More over If you take a closer look at the other Blizz PR, you will notice that, sofar they never give out subscriber n° . only estimated sale figures (unless we are in the very special senario where n° sale= n°ofsubscribers i.e: first month).

:)


48.

Fred L.

Sorry for the late addition, but if you still had questions on WoW subscriber numbers:
[url=http://www.vivendiuniversal.com/vu/en/files/PR050310_RESULTATS_ANNUELS_2004.pdf]Vivendi Universal 2004 Q4 Earnings Report[/url]

750k NA active subscribers, 825k NA box sales, data probably compiled around the end of February. Blizzard updated their company profile to include these numbers on 2/25/05, but this report has slightly more box sales, and is dated 03/10/05, a week before Blizzard's PR claiming 800k NA accounts. We know from earlier PRs they had sold 600k NA boxes through the end of 2004 or so, and an additional ~200k NA boxes through the about the end of Feb (~100k Box sales/month), so an additional ~50k box sales/acct creations 2 weeks later is pretty much exactly what you would expect.

>So I only compare vector (grow factor) and notice that the aleged grow in subscition is 2,2 times biger than the recorded grow of peak player.
Considering the insufficient n° of servers @ release, One vould have expected the oposite:
for a same n°of subscriber a grow in the peak.<

This comparison is invalid for many reasons.
First, the "insufficient server issue" was corrected in the first 3 days after launch (doubled server capacity to 88, a month or two later they added a handful more, I believe 5).
Second, you are comparing the peak usage of the initial 600k box sales during Winter Holidays to peak usage not during a non-holiday time period.
Third, I am not sure where the 220k figure comes from, but Blizzard lists, as of 2/25/05, 250k peak NA users.
Finally, you assume that the initial launch subscribers will continue to play just as steadfast as they did at launch, which is a poor assumption. All your new signups will log higher than normal playtimes during their first few months which increases your peak usage, but the # of peak users from your initial batch of customers will have also decreased both due to less time spent playing and also account cancellations.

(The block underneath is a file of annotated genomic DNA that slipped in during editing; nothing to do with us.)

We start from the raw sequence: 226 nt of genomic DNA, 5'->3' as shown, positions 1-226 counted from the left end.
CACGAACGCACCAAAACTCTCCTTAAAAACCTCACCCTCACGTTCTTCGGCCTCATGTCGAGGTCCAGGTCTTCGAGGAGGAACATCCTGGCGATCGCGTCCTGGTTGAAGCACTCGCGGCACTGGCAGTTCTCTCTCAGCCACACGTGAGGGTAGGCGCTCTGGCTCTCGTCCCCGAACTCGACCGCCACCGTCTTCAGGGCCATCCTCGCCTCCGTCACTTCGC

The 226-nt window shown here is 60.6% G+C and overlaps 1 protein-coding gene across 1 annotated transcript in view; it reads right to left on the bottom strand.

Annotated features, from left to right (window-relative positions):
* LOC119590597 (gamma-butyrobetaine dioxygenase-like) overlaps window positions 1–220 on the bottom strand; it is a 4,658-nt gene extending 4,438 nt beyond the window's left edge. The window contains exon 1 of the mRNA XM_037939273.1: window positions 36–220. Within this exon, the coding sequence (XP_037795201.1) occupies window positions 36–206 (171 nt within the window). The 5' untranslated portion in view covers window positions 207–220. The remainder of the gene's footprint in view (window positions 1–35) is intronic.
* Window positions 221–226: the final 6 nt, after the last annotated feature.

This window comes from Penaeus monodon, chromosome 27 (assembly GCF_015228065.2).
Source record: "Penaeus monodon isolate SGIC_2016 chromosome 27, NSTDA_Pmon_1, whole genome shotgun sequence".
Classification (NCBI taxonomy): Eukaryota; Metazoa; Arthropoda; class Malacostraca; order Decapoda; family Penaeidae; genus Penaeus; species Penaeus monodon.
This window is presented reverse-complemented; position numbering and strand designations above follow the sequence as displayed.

>"massively multiplayer online role-playing game (MMORPG), has surpassed the 1.5 million subscriber mark(a)"
"(a) Based on internal company records and reports from key partners and retailers worldwide. "
And that I'm afraid only means one thing: we are talking about estimated sale figure.
More over If you take a closer look at the other Blizz PR, you will notice that, sofar they never give out subscriber n° . only estimated sale figures (unless we are in the very special senario where n° sale= n°ofsubscribers i.e: first month).<

Actually no we are not talking about estimated sales figures. They list specific box sales and active subscribers for both NA and Europe. "Internal Company Records" could very well mean "accounts in their internal billing system," in fact I'm almost positive it does. The "Reports from Key partners and retailers worldwide" Covers Korea (Key Partners)and is most likely used to measure box sales for NA and Europe (retailers worldwide). The "estimated box sales" is probably around ~1.4mil or so, including the 560k boxes shipped to Europe if they have indeed sold out (retaining 500k subscribers from those box sales) plus the 850-875k NA box sales(retaining 800k subscribers).
Korea does not have any box sales. You have a small % who subscribe directly at ~22.50 a month and you have a large % who pay an IGR. The only numbers I've seen released for Korea are 600k game downloads and 100k concurrent users. How many of those DLs are regular subscription end users and how many are IGRs is anyone's guess, but the number of direct subscribers + IGR accts they feel most comfortable translates into your typical western "subscriber" is 200k.

The 1.5 Million subscriber count reflects active accounts, not total box sales or gross adds. However, users on their first "free" month are more than likely included in that figure.

49.

I was compelled to post after reading the comments. WoW is my first online MMOG game. I come from a background of Unreal Tournament, UT2k3 and 2k4. Most of my clan has moved to CSS or WoW.

I've been playing for 5 weeks and so far love the game. As for the lag, I only experience lag in places like IronForge so I imaging Blizzard has fixed quite a bit before I subscribed. I also wonder about lag in this gametype. Apart from the visual annoyance it has little effect over actual gameplay which is quite a difference from games like UT where lag often creates huge disparities between players.

My concern in WoW is the balance of economics and its disruption by exploiters. I know there are some who defend exploiters but imo this is a game, not wall street. I saw enough botting in UT to last a lifetime and becoming aware of the capitalist approach to WoW has made the game feel a little less beautiful and magical than it felt a couple of weeks ago. I sense that a lot of the subscribers are good natured people though and hopefully they will continue to create the games magic.

In fact one more thing, and I may be straying even farther here, I was at first concerned about the restrictions in use of language, subject matter, even 1337 names as laid out by Blizzard. In UT people came as they were and said what they wanted which added color to the game. The 1337 $P34K stuff was great fun. But now that I see the environment created in WoW, I am much happier. I'm amazed how players will anonymously stop to help eachother, even go out of their way sometimes. Not that this was unheard of in UT but players tended to be either 1337 or n00bs. I've already made quite a few friends in WoW, 1 of whom has joined my guild. Great stuff!

50.

Interesting and nice, Congratulations!

51.

Nice page